The cost of a funeral can be from $4,000 to $15,000 – a significant financial expense at a time that is already stressful.
Some of the typical costs include: Funeral director fees; Transport; Coffin; Death certificate; Permits; Burial / cremation; Cemetery plot; Other expenses, such as a celebrant or clergy, flowers, newspaper notices and the wake.
If you want to ease the burden on your family, you might want to consider paying in advance, or make some provision within your estate to cover the costs.
A pre-paid funeral is a simple option and allows you to take control. Working with a suitable funeral director, you’ll go through the process of choosing your ideal service. After deciding on the various options available, you will be given a quote, which can either be paid in full or in instalments.
- Being able to have your say: A lot of people want the control and comfort of pre-planning their own funeral, leaving nothing up to interpretation. This involves sitting down with a funeral director and figuring out all the details of the ceremony. It can also provide a sense of relief to the family left behind, who may not know what funeral decisions to make.
- No financial burden for your family: With the cost of a funeral being potentially quite expensive, having a pre-paid funeral ensures no financial burden is left with relatives.
- Pay for your funeral at today’s prices: The amount you’re quoted is based on today’s prices and will not rise in the future. Therefore you’re basically locking in a fixed price.
- Doesn’t affect Age Pension: A pre-paid plan is not subjected to the Centrelink income or asset test, meaning it won’t affect the level of your pension entitlements.
- Complicated if you move interstate: If for some reason you move interstate, there may be an issue moving the pre-paid plan to a different funeral director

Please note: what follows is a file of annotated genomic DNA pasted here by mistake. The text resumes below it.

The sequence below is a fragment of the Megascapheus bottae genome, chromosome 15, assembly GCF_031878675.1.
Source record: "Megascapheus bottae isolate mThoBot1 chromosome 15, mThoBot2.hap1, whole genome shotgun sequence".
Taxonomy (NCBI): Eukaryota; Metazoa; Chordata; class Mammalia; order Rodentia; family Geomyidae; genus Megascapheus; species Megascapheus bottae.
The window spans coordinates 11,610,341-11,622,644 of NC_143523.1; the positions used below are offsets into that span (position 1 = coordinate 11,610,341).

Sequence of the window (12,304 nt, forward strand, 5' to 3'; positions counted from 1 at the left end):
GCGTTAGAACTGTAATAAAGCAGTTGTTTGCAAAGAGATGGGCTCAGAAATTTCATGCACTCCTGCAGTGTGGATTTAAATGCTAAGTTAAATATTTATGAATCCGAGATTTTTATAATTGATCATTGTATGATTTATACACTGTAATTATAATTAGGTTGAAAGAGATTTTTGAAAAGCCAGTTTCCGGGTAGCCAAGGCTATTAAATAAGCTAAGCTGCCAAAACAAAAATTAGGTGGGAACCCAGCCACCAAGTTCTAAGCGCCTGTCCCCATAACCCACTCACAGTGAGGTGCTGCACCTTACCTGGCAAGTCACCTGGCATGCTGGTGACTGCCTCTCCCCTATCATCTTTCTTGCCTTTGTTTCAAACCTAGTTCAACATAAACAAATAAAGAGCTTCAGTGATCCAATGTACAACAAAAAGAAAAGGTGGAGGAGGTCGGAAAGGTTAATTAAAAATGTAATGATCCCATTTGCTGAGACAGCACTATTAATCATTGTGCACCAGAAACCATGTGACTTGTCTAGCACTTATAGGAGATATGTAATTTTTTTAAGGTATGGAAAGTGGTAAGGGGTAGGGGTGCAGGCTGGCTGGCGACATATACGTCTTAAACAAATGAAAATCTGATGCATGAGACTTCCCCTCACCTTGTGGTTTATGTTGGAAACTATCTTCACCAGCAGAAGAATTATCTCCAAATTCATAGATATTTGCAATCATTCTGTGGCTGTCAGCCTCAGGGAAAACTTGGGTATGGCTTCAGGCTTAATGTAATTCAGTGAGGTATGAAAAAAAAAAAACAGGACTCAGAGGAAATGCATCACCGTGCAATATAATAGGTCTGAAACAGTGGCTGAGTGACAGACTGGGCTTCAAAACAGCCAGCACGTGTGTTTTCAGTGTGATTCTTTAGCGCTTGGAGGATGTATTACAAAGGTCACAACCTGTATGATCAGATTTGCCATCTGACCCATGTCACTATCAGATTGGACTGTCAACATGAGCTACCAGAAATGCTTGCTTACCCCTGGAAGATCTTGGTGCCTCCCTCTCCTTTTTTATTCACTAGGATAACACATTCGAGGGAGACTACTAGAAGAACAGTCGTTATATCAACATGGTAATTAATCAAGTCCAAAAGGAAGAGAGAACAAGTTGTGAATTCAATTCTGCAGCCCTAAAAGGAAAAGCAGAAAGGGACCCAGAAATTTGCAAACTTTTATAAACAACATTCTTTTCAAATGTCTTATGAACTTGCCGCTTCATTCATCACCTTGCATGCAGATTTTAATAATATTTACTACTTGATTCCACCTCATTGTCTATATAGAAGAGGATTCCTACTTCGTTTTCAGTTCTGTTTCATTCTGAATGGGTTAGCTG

- Significant expense in short term: Pre-payment will be required over a short period, which can make it expensive.
- Difficult to get a refund: It may be difficult to get a refund if you change your mind or are unable to cover the full cost of the pre-paid funeral.
Funeral bonds (also known as funeral investments) are a means of saving money to meet the future funeral expenses. The investment is into managed fund, under specific guidelines and the funds can only be withdrawn at the time of death and to pay for the funeral costs.
- Flexibility: You can commence a funeral bond without having to decide on a funeral director, or the detail of ceremony. So if you just want to make sure there’s enough money to cover funeral expenses, this may be an ideal option.
- Separate from other assets: Funeral bonds can be kept separate from your other assets such as bank accounts, superannuation, and investments.
- Doesn’t affect Age Pension: Funeral bonds are also not subjected to income or asset test by Centrelink, which means it won’t affect your pension entitlements.
- Doesn’t protect from inflation: Unlike pre-paid funerals, you’re not locking in today’s funeral prices. So there’s a possibility that the price of a funeral may rise more than the interest you’ve made on the bond.
- May not cover all funeral costs: If you pass away before making all the necessary instalments, the money and interest earned on that bond may not be enough to cover all funeral expenses. Or if you have only allowed for a simple funeral, but your family decides on something more elaborate, the bond may not be sufficient. In either of these cases, additional money would be required to cover the funeral expenses.
- Risk of low return: Like any investment, there’s a risk of not getting a substantial return, and the dividends could be less than other investment options.
Funeral insurance is similar to other types of insurance – you pay ongoing premiums in order to provide a specified level of cover, and you select how much cover you want. The higher the cover amount, the higher the premiums. At the time of death, the amount of cover selected will be paid out to the beneficiary.
- It’s a familiar concept: Many of us have some kind of insurance, so the concept is familiar and easy to understand.